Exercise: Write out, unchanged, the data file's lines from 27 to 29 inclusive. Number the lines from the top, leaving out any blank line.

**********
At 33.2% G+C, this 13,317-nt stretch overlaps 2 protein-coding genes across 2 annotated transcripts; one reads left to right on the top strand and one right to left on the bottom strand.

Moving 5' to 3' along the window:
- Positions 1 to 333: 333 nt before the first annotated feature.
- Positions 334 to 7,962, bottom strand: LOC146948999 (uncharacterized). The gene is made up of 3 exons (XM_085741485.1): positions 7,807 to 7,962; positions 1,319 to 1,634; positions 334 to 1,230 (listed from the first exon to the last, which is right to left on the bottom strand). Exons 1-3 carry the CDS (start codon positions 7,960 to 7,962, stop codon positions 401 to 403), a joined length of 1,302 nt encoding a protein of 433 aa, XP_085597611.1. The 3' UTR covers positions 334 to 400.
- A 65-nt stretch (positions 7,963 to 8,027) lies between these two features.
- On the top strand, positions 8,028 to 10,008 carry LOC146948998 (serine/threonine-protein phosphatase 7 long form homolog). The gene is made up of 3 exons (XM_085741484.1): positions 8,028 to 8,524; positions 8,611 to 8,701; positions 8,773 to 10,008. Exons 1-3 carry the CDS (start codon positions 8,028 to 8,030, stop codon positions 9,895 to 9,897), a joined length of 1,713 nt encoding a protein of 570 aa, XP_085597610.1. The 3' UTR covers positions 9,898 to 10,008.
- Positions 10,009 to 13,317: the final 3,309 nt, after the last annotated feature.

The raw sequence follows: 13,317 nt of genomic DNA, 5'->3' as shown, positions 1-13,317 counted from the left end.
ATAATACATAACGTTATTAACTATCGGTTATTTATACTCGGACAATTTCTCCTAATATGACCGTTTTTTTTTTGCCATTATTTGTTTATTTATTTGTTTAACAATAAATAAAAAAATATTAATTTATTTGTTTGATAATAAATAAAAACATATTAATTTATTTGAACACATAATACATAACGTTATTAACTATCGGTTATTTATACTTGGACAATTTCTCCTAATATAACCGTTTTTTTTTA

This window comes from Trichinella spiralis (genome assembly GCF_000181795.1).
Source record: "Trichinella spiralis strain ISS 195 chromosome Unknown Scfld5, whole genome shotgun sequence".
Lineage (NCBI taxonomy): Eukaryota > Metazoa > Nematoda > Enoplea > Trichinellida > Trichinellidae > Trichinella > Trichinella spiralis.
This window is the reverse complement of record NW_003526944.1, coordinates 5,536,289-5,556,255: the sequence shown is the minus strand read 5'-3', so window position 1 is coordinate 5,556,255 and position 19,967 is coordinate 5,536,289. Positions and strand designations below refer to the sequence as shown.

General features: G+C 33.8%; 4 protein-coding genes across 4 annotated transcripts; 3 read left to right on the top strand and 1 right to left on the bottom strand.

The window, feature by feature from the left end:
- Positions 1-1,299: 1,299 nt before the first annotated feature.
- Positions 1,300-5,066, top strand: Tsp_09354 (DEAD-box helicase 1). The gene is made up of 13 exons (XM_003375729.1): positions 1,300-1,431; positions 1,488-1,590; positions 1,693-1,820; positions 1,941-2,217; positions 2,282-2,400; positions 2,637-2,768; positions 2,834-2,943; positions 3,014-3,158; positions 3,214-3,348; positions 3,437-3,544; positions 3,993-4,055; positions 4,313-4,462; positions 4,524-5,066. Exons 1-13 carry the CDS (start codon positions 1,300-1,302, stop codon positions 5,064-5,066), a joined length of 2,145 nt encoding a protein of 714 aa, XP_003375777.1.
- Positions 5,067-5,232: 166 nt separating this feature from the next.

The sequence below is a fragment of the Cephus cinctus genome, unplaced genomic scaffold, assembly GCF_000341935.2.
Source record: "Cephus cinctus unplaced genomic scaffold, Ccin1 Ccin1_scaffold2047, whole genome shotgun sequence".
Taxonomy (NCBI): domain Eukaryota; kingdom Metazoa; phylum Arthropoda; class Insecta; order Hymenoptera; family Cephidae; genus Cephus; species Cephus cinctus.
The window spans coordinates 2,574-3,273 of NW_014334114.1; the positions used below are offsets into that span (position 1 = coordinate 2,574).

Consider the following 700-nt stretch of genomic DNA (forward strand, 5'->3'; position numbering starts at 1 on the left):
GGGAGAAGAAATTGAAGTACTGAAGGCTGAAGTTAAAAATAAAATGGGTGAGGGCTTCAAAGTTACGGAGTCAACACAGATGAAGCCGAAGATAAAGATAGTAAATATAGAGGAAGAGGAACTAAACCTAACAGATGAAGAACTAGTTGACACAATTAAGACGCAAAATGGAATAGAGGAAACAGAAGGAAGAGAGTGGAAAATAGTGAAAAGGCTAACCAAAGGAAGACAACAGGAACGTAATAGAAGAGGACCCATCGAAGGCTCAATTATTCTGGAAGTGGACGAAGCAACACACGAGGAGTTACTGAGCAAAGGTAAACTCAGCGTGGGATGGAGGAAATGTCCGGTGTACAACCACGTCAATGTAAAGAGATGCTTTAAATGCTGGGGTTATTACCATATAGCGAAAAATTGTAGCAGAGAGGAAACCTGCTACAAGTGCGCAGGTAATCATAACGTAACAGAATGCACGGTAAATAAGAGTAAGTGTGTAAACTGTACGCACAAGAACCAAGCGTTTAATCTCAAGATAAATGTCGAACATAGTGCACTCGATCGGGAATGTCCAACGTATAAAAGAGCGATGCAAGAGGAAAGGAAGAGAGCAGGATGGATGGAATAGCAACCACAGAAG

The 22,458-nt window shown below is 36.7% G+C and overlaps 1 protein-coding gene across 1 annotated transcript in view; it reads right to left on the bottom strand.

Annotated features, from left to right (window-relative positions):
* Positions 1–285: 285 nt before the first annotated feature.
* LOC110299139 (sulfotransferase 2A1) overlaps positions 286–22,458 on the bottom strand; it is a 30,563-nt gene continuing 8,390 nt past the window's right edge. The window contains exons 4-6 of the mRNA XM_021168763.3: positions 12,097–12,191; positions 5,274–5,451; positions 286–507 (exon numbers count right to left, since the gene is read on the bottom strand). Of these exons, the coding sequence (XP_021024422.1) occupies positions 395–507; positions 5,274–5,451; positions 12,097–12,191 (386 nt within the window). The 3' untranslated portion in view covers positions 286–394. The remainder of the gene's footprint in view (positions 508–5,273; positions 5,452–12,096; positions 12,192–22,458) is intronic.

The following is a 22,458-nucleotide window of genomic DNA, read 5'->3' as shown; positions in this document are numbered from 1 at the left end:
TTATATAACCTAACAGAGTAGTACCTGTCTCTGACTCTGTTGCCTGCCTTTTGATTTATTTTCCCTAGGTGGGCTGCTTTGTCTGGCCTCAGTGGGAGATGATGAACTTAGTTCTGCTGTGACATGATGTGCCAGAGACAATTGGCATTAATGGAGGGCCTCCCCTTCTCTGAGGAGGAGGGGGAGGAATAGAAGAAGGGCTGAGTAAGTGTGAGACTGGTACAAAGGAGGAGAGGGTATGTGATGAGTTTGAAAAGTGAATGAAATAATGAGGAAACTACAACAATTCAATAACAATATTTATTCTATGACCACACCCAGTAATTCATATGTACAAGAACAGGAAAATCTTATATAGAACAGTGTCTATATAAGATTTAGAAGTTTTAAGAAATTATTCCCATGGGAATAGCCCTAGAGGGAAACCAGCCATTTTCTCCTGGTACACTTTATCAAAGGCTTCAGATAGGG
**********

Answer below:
* Positions 1–285: 285 nt before the first annotated feature.
* LOC110299139 (sulfotransferase 2A1) overlaps positions 286–22,458 on the bottom strand; it is a 30,563-nt gene continuing 8,390 nt past the window's right edge. The window contains exons 4-6 of the mRNA XM_021168763.3: positions 12,097–12,191; positions 5,274–5,451; positions 286–507 (exon numbers count right to left, since the gene is read on the bottom strand). Of these exons, the coding sequence (XP_021024422.1) occupies positions 395–507; positions 5,274–5,451; positions 12,097–12,191 (386 nt within the window). The 3' untranslated portion in view covers positions 286–394. The remainder of the gene's footprint in view (positions 508–5,273; positions 5,452–12,096; positions 12,192–22,458) is intronic.

The following is a 22,458-nucleotide window of genomic DNA, read 5'->3' as shown; positions in this document are numbered from 1 at the left end: